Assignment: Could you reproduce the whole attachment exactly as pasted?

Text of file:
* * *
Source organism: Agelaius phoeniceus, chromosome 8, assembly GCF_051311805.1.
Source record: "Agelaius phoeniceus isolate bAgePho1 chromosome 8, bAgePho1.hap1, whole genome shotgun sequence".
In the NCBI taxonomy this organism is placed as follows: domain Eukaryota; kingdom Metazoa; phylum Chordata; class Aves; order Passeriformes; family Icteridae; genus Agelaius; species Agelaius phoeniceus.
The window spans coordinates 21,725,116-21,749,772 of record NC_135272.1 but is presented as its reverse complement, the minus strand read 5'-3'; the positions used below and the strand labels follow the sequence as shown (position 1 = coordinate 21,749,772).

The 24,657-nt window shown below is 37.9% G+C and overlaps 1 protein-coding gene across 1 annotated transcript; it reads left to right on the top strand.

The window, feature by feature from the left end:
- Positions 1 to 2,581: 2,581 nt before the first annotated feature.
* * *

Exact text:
Source organism: Agelaius phoeniceus, chromosome 8, assembly GCF_051311805.1.
Source record: "Agelaius phoeniceus isolate bAgePho1 chromosome 8, bAgePho1.hap1, whole genome shotgun sequence".
In the NCBI taxonomy this organism is placed as follows: domain Eukaryota; kingdom Metazoa; phylum Chordata; class Aves; order Passeriformes; family Icteridae; genus Agelaius; species Agelaius phoeniceus.
The window spans coordinates 21,725,116-21,749,772 of record NC_135272.1 but is presented as its reverse complement, the minus strand read 5'-3'; the positions used below and the strand labels follow the sequence as shown (position 1 = coordinate 21,749,772).

The 24,657-nt window shown below is 37.9% G+C and overlaps 1 protein-coding gene across 1 annotated transcript; it reads left to right on the top strand.

The window, feature by feature from the left end:
- Positions 1 to 2,581: 2,581 nt before the first annotated feature.